other sessions and therefore available to the new session at the  

Let's assume that it picked some rate and paced traffic to that rate.  
It could do that calculation on every Ack it received, and feed those  
into the moving average. There are a couple of possible scenarios,  
the most benign of which include "the other sessions all slow down so  
that this traffic all goes through at that rate" and "all other  
sessions cease, so that the bottleneck is ONLY carrying this  
session's traffic". In both of these relatively benign cases, the  
above calculation says that the rate available is the same number.  
 From the sender's perspective, is that because that is the rate  
available at the bottleneck? Or is it because that is the rate at  
which it sent its probing traffic? Should it probe at a higher rate?  
If so, at what rate?

So the new session has to decide to what extent it believes this new  
pice of data. Maybe it simply jumps to that new rate. I'll leave the  
analysis to the reader. Or may it includes that new rate estimate in  
some form of moving average. If it does things just right, it will  
ramp up its speed at the rate that the sum  of the competing sessions  
slow down, and all will be cool. Anyone care to lay odds that it  
would be "just right"?

Now, change the scenario. The bottleneck is completely unused. The  
new session comes up, and is trying to infer what capacity is  
available, following the procedures it followed to get things "just  
right". Guess what? It asymptotically approaches fully using the  
link, but takes one heck of a long time to get there.

The big problem in pacing is determining the rate available at the  
bottleneck. And by the way, bottlenecks would have to have heap big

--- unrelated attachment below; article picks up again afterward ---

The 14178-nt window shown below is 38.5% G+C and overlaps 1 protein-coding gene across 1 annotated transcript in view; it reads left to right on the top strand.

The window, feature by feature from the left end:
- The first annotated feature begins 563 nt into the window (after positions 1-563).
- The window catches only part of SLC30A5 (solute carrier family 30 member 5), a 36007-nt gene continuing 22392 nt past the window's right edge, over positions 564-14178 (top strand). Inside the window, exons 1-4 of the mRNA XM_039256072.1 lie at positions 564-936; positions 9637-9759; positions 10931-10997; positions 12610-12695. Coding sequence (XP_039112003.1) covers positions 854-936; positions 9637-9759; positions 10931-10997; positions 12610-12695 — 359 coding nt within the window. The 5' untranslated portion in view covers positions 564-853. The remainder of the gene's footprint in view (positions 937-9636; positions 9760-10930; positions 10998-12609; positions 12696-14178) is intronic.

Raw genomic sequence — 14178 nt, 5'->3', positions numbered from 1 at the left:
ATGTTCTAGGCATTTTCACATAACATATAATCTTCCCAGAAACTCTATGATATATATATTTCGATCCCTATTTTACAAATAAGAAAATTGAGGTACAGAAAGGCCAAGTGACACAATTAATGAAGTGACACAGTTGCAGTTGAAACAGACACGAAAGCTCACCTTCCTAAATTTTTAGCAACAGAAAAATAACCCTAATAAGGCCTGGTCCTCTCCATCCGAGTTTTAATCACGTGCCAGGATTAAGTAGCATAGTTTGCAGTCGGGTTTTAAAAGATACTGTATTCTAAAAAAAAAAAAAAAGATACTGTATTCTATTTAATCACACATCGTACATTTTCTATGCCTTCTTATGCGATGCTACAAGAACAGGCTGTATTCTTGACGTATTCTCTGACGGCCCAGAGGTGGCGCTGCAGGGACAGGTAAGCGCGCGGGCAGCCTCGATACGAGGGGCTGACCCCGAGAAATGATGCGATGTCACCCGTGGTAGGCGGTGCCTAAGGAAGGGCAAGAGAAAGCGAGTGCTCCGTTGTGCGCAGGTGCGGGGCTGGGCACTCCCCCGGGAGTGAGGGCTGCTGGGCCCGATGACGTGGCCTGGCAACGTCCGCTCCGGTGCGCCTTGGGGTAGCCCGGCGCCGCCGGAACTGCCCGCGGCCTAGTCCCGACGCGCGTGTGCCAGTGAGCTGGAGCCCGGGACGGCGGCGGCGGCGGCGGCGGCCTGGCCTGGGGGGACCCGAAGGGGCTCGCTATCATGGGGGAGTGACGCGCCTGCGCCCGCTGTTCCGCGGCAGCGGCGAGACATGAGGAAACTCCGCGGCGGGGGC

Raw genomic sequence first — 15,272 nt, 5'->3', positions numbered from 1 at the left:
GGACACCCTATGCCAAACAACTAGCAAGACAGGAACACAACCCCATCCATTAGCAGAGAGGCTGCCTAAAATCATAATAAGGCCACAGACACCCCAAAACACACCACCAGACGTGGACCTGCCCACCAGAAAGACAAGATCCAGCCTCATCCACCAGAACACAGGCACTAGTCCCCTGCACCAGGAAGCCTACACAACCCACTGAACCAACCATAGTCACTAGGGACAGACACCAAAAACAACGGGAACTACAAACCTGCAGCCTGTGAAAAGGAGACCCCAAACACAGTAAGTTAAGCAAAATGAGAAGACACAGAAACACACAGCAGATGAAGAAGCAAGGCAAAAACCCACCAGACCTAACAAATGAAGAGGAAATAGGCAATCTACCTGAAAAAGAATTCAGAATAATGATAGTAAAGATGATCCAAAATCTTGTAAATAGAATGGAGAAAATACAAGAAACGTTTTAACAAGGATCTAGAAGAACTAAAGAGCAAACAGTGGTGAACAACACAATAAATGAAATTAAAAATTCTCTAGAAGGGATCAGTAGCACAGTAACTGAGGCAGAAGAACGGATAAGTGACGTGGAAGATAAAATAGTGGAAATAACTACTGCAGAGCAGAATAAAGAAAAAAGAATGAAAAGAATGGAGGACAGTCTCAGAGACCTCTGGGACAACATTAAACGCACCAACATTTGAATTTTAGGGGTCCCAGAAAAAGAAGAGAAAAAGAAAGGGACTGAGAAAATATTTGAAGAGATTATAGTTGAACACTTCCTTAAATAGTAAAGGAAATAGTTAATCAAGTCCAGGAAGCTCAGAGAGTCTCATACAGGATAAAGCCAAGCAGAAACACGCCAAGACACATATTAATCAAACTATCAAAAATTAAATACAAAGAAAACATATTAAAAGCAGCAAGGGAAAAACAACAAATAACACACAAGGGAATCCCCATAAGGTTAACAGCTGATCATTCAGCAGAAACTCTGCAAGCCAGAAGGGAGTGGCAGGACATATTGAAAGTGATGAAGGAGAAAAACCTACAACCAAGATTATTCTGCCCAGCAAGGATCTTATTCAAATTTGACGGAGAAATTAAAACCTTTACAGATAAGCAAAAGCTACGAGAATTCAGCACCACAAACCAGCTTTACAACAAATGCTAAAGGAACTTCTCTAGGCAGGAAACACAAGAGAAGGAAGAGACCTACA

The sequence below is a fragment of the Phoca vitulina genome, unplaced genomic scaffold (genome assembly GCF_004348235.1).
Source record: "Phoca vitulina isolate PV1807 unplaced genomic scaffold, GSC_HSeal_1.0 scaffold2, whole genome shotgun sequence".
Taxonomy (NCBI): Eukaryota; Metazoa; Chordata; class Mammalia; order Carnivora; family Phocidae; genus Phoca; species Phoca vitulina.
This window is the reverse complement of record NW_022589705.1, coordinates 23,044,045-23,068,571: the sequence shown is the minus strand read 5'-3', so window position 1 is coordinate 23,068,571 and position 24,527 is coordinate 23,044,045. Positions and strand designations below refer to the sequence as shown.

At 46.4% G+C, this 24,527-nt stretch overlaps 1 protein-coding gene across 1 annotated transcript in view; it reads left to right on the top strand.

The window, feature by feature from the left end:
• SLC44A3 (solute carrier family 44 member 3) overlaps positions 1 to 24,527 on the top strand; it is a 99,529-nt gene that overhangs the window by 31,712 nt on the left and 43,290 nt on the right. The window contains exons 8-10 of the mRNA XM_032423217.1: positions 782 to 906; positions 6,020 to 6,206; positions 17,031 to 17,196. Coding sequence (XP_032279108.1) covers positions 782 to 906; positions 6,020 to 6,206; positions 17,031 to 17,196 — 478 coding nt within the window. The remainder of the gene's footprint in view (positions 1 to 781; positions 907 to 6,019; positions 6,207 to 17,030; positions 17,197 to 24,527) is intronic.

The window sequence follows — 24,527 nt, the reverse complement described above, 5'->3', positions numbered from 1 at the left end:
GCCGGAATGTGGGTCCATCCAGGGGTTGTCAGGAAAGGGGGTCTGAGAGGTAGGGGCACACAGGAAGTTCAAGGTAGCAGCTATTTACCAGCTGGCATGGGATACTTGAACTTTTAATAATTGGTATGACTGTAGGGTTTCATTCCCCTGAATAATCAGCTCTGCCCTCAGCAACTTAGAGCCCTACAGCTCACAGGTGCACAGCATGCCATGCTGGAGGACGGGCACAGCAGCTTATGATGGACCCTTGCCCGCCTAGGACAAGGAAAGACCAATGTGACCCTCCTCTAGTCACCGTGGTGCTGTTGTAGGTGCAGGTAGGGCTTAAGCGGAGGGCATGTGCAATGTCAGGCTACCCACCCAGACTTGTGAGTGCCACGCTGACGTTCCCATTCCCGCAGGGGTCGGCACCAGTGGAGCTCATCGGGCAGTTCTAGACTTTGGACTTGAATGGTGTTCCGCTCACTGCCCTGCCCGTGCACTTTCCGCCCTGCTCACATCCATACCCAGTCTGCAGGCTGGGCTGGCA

magic to operate in anything resembling a TDM fashion.

Operational experience in the ATM world gives us another side of  
this. If you give an ATM VC a certain rate and engineer that rate  
through the network, ATM works a lot like TDM works - it uses the  
rate authorized, and doesn't over-use it. If you screw up the  
engineering, ATM acts like it is screwed up.

Hence, I think that what the research, logic, and operational  
experience tell us is that while pacing can be useful to break down  
big bursts, in the end pacing doesn't achieve a what the Internet  
community has been trying to achieve for a long time, which is full  
use of the bottleneck without overburdening it. We can achieve  
engineered use, like ATM, or we can from time to time over-burden a  
bottleneck, but we can't avoid both.

So I will argue that using pacing for events, like spreading out the  
effect of a sequence of lost Acks, can be helpful, but in the end   
the procedures we use in New Reno etc are superior in the general  
case. What we can do to improve those procedures might be related to  
RCP or to some of the work that is being done on other-than-loss- 
triggered procedures; we'll see. But pacing is not a silver bullet.

More information about the end2end-interest mailing list